The table below shows, for each season, the number of total plate appearances I saw and recorded in each of the past four seasons, and the outcomes (on a percentage basis) of those plate appearances. The batted-ball outcomes combine hits, outs, and errors; I arbitrarily included hit batsmen in with the walks. A ground ball is any low-trajectory batted ball that was not or would not have been caught in the air by an infielder (had one been in the right position.) Finally, the distinction between a fly ball and line drive reflects my judgement; for what it's worth, Baseball Info Solutions has not questioned my decisions in the games I've recorded for them.

Plate Appearances
Ground Balls
Fly Balls
Line Drives

Observation #1 - Johnson is not a ground-ball pitcher. 35.6% of the batted balls he allows are ground balls. For every ground ball hit off him, almost two fly balls/line drives are hit.

Observation #2 - Johnson's 2012 success can be attributed to two things. First, his 2012 walk rate was by far the lowest of his four Norfolk season. Second, he had a low line drive rate (for him) and a high ground ball rate (also for him.) It's admittedly speculation, but it's possible that his decreased walk rate reflected improved control, and consequently he wasn't working behind in the count as much and didn't have to make as many easily-hittable pitches. I do have the raw data to explore that hypothesis, and so perhaps I will do so later in the offseason.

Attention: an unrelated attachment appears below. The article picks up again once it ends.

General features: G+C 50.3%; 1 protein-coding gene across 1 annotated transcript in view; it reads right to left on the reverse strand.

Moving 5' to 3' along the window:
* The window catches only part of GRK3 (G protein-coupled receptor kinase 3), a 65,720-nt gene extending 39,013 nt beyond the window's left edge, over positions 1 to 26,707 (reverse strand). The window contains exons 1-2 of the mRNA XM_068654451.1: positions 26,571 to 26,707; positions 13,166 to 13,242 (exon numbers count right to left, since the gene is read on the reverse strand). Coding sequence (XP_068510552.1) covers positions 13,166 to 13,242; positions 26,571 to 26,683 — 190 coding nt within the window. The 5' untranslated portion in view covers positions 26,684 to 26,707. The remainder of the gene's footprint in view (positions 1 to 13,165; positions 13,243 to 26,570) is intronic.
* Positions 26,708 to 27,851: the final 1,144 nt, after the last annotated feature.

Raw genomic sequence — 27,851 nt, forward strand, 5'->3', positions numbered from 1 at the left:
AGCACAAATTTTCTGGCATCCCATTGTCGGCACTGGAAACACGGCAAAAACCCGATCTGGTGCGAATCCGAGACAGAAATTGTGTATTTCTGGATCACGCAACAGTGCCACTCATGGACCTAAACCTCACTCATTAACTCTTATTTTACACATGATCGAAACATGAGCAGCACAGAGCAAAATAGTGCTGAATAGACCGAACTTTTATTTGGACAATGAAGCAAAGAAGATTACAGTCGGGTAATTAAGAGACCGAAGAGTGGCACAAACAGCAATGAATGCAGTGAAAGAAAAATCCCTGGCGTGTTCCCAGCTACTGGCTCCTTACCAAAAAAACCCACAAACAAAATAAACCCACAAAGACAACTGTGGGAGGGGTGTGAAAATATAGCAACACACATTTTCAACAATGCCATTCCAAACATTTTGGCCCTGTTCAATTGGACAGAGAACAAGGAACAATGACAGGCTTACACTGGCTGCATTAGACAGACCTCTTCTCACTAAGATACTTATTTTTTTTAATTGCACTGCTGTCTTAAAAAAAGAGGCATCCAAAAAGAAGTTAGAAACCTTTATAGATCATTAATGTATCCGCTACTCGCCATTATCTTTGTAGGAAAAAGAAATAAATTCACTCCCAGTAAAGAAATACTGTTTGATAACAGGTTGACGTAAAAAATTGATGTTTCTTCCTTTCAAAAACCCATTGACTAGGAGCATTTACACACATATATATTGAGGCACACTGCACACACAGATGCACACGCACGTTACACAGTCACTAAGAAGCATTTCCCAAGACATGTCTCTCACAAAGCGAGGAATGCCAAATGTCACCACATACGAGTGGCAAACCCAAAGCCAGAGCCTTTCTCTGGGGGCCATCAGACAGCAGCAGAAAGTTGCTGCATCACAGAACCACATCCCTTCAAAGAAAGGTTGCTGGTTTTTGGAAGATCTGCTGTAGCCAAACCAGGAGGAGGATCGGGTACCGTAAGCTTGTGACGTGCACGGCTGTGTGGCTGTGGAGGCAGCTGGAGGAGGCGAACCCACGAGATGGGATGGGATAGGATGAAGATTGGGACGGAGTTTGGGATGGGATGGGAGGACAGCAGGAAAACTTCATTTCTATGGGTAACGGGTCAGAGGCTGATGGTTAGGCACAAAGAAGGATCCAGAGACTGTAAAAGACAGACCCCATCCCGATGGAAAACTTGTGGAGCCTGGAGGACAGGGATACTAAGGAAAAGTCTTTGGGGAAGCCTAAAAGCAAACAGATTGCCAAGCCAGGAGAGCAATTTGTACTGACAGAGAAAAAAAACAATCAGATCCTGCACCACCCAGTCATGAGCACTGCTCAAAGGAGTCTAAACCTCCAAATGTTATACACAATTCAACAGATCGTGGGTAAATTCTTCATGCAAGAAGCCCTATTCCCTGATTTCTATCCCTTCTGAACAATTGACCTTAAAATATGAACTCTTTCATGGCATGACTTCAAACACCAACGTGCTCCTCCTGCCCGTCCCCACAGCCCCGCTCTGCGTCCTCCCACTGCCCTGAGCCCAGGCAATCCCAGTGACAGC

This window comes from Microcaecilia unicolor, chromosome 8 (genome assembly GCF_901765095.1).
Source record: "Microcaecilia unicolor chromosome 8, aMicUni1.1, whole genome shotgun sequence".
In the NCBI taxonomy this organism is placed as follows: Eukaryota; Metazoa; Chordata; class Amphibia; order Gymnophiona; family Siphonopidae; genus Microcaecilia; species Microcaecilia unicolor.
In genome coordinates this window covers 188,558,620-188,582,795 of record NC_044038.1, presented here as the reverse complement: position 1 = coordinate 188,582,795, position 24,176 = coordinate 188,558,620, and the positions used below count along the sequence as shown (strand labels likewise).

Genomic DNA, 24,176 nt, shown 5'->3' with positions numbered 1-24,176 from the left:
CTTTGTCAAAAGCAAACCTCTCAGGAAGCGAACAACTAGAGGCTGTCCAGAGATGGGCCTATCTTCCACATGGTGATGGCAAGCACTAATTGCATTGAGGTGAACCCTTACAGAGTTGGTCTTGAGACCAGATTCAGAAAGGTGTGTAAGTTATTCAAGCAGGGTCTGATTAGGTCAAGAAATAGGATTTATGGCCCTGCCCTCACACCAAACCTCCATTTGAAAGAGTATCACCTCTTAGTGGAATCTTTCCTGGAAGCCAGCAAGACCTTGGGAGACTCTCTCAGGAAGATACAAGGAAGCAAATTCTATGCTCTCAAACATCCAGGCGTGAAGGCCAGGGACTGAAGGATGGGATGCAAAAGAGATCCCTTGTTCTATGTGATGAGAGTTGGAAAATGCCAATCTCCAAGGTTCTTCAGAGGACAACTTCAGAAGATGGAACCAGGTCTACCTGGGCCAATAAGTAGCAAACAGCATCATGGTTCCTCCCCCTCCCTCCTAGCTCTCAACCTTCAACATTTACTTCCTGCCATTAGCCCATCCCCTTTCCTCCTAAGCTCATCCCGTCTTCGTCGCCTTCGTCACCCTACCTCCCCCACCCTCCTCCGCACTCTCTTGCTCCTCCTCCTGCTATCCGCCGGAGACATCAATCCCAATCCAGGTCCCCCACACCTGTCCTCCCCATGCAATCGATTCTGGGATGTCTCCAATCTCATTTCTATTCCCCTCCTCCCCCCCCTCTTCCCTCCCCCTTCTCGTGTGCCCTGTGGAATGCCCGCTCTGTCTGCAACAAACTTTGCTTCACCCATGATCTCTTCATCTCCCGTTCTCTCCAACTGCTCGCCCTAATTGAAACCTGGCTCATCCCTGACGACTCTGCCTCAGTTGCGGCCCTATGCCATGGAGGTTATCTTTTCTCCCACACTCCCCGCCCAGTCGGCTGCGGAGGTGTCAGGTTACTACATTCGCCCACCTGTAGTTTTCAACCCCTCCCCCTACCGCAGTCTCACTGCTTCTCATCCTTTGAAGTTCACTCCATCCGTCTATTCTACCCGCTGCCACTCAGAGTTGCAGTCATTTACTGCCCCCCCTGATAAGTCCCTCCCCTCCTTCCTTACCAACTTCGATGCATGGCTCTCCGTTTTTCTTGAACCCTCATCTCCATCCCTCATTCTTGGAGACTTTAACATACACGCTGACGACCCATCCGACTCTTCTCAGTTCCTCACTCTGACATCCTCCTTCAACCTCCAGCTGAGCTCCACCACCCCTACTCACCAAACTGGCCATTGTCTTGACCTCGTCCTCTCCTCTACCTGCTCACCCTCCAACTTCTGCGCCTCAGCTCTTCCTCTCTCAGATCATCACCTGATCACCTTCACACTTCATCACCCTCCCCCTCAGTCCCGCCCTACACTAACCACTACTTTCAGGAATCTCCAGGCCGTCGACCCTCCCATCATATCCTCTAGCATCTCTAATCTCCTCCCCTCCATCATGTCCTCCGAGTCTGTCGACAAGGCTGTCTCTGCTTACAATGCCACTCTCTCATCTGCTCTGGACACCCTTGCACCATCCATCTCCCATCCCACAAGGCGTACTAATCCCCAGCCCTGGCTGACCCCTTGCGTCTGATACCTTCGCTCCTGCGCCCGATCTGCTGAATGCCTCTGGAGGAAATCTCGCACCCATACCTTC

Observation #3 - Johnson was ineffective in 2011 and 2014 for different reasons. In 2011, Johnson simply surrendered too many line drives. While not every line drive is the prototypical "screaming liner", and some line drives are soft line drives, all of them are low-trajectory balls that wouldn't hit the ground before passing the infielders. It's been established that line drives turn into base hits more than fly balls or ground balls. So if, like Johnson, you're giving up line drives to nearly 20% of the batters you face, you're giving up a lot of base hits.

In 2014, perhaps because he was recovering from two years of injury and consequent low usage, Johnson walked too many batters. In the games I saw, Johnson walked 21% of the batters he faced; over the entire season, he walked 16%. In a more common measurement, that's 7.1 walks per nine innings.

Johnson has been outrighted off the Orioles' 40-man roster and will most likely become a free agent. The Orioles may try to re-sign him to a minor league contract and hope he recovers. We'll know what to look for to determine the degree of his recovery.

24 October 2014

Why Alejandro De Aza Will Be More Valuable Than Nelson Cruz in 2015

Photo by Keith Allison